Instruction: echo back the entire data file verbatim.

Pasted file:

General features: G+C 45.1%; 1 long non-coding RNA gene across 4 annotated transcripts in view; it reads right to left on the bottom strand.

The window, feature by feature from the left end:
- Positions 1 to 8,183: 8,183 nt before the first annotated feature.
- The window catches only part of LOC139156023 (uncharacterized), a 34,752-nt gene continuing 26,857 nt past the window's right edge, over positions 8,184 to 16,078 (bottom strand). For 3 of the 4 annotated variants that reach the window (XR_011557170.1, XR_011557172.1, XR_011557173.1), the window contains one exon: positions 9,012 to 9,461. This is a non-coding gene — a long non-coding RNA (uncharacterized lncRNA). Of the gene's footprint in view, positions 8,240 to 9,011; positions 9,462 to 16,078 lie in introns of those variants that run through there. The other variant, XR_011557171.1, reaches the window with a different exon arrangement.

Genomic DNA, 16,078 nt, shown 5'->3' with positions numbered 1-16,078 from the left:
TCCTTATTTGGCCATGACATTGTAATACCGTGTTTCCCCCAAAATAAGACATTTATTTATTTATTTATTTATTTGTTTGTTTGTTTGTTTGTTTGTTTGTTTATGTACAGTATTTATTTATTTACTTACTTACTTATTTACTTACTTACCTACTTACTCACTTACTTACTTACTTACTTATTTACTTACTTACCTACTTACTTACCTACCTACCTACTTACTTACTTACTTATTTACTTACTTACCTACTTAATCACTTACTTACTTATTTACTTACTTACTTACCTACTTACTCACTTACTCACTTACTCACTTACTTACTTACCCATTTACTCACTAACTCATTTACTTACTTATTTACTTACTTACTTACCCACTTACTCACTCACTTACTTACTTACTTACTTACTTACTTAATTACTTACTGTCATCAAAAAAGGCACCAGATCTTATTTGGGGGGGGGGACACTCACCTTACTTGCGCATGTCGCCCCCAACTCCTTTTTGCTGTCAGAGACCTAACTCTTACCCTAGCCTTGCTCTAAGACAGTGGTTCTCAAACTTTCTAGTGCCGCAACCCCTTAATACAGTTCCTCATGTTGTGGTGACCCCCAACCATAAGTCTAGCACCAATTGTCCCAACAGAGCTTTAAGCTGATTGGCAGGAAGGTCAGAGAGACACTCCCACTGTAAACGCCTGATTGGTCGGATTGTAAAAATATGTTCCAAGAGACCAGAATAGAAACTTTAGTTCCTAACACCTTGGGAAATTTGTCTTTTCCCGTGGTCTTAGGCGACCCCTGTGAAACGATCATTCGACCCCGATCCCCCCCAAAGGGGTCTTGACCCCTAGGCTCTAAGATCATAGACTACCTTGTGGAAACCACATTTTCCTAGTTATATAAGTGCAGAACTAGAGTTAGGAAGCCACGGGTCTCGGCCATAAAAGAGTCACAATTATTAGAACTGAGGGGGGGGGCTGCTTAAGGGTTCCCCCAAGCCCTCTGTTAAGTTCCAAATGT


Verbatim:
General features: G+C 45.1%; 1 long non-coding RNA gene across 4 annotated transcripts in view; it reads right to left on the bottom strand.

The window, feature by feature from the left end:
- Positions 1 to 8,183: 8,183 nt before the first annotated feature.
- The window catches only part of LOC139156023 (uncharacterized), a 34,752-nt gene continuing 26,857 nt past the window's right edge, over positions 8,184 to 16,078 (bottom strand). For 3 of the 4 annotated variants that reach the window (XR_011557170.1, XR_011557172.1, XR_011557173.1), the window contains one exon: positions 9,012 to 9,461. This is a non-coding gene — a long non-coding RNA (uncharacterized lncRNA). Of the gene's footprint in view, positions 8,240 to 9,011; positions 9,462 to 16,078 lie in introns of those variants that run through there. The other variant, XR_011557171.1, reaches the window with a different exon arrangement.

Genomic DNA, 16,078 nt, shown 5'->3' with positions numbered 1-16,078 from the left:
TCCTTATTTGGCCATGACATTGTAATACCGTGTTTCCCCCAAAATAAGACATTTATTTATTTATTTATTTATTTGTTTGTTTGTTTGTTTGTTTGTTTGTTTATGTACAGTATTTATTTATTTACTTACTTACTTATTTACTTACTTACCTACTTACTCACTTACTTACTTACTTACTTATTTACTTACTTACCTACTTACTTACCTACCTACCTACTTACTTACTTACTTATTTACTTACTTACCTACTTAATCACTTACTTACTTATTTACTTACTTACTTACCTACTTACTCACTTACTCACTTACTCACTTACTTACTTACCCATTTACTCACTAACTCATTTACTTACTTATTTACTTACTTACTTACCCACTTACTCACTCACTTACTTACTTACTTACTTACTTACTTAATTACTTACTGTCATCAAAAAAGGCACCAGATCTTATTTGGGGGGGGGGACACTCACCTTACTTGCGCATGTCGCCCCCAACTCCTTTTTGCTGTCAGAGACCTAACTCTTACCCTAGCCTTGCTCTAAGACAGTGGTTCTCAAACTTTCTAGTGCCGCAACCCCTTAATACAGTTCCTCATGTTGTGGTGACCCCCAACCATAAGTCTAGCACCAATTGTCCCAACAGAGCTTTAAGCTGATTGGCAGGAAGGTCAGAGAGACACTCCCACTGTAAACGCCTGATTGGTCGGATTGTAAAAATATGTTCCAAGAGACCAGAATAGAAACTTTAGTTCCTAACACCTTGGGAAATTTGTCTTTTCCCGTGGTCTTAGGCGACCCCTGTGAAACGATCATTCGACCCCGATCCCCCCCAAAGGGGTCTTGACCCCTAGGCTCTAAGATCATAGACTACCTTGTGGAAACCACATTTTCCTAGTTATATAAGTGCAGAACTAGAGTTAGGAAGCCACGGGTCTCGGCCATAAAAGAGTCACAATTATTAGAACTGAGGGGGGGGGCTGCTTAAGGGTTCCCCCAAGCCCTCTGTTAAGTTCCAAATGT